Ethics in the Daily Routine of Hospitals


Clemens Sedmak’s book Mensch bleiben im Krankenhaus – zwischen Alltag und Ausnahmesituation (Staying Human in Hospitals – Caught Between the Daily Grind and Exceptional Circumstances; Styria Verlag) was published in 2013. In this publication, Sedmak develops ethical guidelines for hospitals. Now, in a second stage of the project, our researchers aim to apply these guidelines to a practical setting.

In cooperation with the Salzburger Landeskliniken (Salzburg State hospitals), the researchers involved in the project focus on the particular challenges faced by employees and patients at the university clinic for mouth and maxillofacial surgery in Salzburg. The project’s running time is 18 months, its implementation is conducted by Stephanie Höss, Gunter Graf and Elisabeth Buchner.

In hospitals, people achieve extraordinary things. Patients are cured or are at least relieved from their sufferings. The progress of modern medicine continuously increases the range of possibilities available to doctors. Without doubt, this is a very positive development. Hospitals are, however, special places; and the work that is done there unavoidably results in ethical challenges and imperatives for nurses and doctors.

This project aims to closely examine the daily routine at the clinic for mouth and maxillofacial surgery. In cooperation with the hospital’s employees and patients, ethically relevant issues will be made explicit. In a second step, and again in close cooperation with the hospital’s employees, our researchers will present suggestions that allow for ethical improvements and assist in their implementation.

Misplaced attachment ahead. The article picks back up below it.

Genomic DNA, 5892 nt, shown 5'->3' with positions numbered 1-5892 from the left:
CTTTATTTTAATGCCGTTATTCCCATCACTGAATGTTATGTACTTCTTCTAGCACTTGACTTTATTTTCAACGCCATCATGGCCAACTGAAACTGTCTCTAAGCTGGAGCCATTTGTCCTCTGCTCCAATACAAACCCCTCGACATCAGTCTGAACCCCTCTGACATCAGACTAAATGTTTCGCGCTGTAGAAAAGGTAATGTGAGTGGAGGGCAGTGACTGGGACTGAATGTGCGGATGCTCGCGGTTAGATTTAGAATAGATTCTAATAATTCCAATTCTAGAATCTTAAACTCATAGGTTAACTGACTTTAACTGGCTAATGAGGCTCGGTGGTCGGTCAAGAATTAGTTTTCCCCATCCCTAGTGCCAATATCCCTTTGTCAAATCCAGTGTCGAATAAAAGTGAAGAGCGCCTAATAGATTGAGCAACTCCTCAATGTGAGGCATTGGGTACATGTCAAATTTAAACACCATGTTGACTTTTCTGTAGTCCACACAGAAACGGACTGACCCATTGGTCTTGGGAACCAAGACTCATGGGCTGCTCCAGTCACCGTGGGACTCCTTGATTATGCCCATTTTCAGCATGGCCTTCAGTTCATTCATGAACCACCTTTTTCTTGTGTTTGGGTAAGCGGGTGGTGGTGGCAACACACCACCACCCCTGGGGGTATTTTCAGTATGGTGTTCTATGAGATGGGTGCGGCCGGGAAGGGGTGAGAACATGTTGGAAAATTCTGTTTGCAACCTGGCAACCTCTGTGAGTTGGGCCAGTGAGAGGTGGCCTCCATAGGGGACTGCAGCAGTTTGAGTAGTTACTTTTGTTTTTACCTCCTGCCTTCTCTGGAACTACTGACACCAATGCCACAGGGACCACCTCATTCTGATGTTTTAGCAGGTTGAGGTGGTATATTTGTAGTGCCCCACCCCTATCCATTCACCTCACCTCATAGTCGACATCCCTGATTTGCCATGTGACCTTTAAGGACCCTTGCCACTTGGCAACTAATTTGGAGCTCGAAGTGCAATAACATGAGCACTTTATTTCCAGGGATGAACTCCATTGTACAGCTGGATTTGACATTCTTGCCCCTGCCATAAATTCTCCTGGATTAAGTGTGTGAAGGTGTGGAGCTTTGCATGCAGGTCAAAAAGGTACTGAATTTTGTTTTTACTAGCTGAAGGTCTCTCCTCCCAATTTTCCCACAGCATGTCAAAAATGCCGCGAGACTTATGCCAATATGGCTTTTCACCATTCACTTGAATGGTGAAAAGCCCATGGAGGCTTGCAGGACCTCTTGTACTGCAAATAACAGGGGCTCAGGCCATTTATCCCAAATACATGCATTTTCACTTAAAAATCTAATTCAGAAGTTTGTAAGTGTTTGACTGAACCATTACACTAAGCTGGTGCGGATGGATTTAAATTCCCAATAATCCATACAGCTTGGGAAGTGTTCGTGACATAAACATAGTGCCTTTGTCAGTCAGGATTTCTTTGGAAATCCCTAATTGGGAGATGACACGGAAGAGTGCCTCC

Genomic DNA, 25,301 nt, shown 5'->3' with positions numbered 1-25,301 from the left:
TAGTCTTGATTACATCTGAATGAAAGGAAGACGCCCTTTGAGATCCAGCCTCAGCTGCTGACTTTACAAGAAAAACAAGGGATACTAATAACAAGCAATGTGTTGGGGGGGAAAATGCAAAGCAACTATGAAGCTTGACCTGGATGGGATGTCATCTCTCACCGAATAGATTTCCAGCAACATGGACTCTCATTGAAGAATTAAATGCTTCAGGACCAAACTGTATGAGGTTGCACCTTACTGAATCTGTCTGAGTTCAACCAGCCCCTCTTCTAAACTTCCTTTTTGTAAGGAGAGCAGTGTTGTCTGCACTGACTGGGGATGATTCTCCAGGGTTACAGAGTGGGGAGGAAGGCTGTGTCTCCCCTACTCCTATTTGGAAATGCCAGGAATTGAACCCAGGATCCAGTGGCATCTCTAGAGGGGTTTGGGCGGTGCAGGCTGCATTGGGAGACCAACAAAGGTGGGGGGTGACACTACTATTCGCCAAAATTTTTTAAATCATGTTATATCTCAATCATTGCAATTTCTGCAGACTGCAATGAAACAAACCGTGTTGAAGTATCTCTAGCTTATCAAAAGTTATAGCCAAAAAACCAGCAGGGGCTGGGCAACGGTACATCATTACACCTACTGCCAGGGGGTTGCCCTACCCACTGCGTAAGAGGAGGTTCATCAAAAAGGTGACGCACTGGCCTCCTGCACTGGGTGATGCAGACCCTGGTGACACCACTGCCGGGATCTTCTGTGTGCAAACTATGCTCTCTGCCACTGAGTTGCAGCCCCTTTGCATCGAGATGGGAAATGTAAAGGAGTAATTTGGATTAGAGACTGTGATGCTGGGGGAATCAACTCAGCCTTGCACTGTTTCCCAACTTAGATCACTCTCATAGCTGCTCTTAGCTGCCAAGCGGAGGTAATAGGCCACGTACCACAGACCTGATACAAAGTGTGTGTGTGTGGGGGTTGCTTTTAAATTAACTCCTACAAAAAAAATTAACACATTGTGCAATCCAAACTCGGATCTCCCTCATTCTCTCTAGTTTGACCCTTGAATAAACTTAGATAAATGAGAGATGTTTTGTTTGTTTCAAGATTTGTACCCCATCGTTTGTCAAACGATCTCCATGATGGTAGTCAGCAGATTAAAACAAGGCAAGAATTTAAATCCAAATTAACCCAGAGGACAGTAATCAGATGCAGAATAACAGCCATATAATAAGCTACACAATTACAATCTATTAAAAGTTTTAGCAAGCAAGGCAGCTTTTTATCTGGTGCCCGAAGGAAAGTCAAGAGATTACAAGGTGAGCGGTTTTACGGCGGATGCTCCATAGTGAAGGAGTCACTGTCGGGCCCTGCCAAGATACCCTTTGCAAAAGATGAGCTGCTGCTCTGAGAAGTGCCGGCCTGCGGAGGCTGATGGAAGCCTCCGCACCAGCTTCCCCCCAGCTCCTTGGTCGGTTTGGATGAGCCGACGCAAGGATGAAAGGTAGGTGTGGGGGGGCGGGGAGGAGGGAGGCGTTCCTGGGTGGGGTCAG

Staying Human in Hospitals

A book project


The project “Ethics in the Daily Routine of Hospitals” analysed three major subject areas concerned with the daily routine of doctors, nurses, patients and people they are affiliated with. The first subject area focused on all the fundamental actions that are an inherent part of being a human being. This includes, for instance, eating, sleeping, excretion, physical activities and communication. Many patients find themselves in a vulnerable position and rely upon support, even in the performance of private and intimate actions. In practice, this often results in a violation of the private sphere and is perceived as humiliating and degrading.

The second topical focus centred on the matters of space and time in hospitals. Many workflows are shaped by rules and standardisations. The patient’s scope of action is confined and their abilities to co-determine their fate are limited. The people working at the hospital perceive time as a scarce resource. They usually experience an enormous pressure to perform, places of retreat are rare and, accordingly, the general conditions do not support ethical actions the workers have reflected upon.

The third subject area regarded the relations that occur in the setting of a hospital. It revealed the weak position of patients, when compared to the hospital’s employees. Fears and insecurities, pain and suffering, as well as differences in knowledge, abilities and powers result in asymmetrical relations.

The study is based on a comprehensive analysis of the reference literature as well as interviews with experts and hospital employees from Salzburg.

Clemens Sedmak has used the gained insights for his book “Mensch sein im Krankenhaus: Zwischen Alltag und Ausnahmesituation” (Staying Human in Hospital: Caught Between the Daily Grind and Exceptional Circumstances). In the book, Sedmak develops basic features of an ethical approach to the daily routine of hospitals. The book was published in 2013 by Styria Verlag.